(1) Introduction to Atomic Spectra (2) The Theory of Atomic Spectra

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THE experimental study of atomic spectra has a long and distinguished history. Even the descriptive analysis of spectra in terms of series and term values the systematic botany of spectra has a history of some sixty years. It is only, however, since Bohr's explanation of the hydrogen spectrum in 1913, and still more since his further work in 1921 explaining the structure of the periodic table of the elements, that any fundamental theory of atomic spectra has been available, or any rapid advance in observation or systematics has been made. Indeed no such advance was previously feasible, even on the experimental side, for the experimenter did not know what to look for. The field of atomic spectra provides in fact a perfect example of the way in which experiment and theory can react fruitfully on each other, yielding advances in our understanding of the field at a rate which could scarcely have been anticipated even by the most optimistic. Since 1921 the advance has been so rapid that it is fair to say, as Condon and Shortley do in their introduction, that the interpretation of atomic spectra is now finished in broad outline. All known features of atomic spectra have been at least semi-quantita-tively explained in terms of the nuclear atom, strictly according to the laws of quantum mechanics. The period of fruitful research in atomic spectra is not thereby closed, for there remain many important details to be elucidated further, and the proper relativistic theory of the many-electron system to formulate. None the less an epoch is ended.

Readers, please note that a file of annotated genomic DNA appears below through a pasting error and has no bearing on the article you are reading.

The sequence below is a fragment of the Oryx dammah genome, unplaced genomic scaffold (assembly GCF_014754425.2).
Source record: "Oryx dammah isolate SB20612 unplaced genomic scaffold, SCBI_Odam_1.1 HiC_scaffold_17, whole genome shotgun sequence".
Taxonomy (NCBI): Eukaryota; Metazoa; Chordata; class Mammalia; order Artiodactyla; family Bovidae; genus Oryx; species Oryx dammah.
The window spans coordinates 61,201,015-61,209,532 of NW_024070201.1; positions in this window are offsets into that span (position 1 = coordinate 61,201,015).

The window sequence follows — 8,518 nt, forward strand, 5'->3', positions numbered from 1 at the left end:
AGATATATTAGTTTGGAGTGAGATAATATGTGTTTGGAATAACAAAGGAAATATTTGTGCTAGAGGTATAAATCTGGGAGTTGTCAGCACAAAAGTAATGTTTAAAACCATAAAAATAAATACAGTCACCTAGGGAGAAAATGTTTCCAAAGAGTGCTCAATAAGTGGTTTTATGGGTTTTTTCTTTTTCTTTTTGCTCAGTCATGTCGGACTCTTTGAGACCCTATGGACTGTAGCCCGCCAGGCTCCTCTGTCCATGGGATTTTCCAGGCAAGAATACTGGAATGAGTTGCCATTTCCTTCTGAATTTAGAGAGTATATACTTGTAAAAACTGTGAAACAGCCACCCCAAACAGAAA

(1) Introduction to Atomic Spectra

By Prof. H. E. White. (International Series in Physics.) Pp. xii + 457. (New York and London: McGraw-Hill Book Co., Inc., 1934.) 30s. net.

(2) The Theory of Atomic Spectra

By Prof. E. U. Condon Dr. G. H. Shortley. Pp. xiv + 442. (Cambridge: At the University Press, 1935.) 42s. net.

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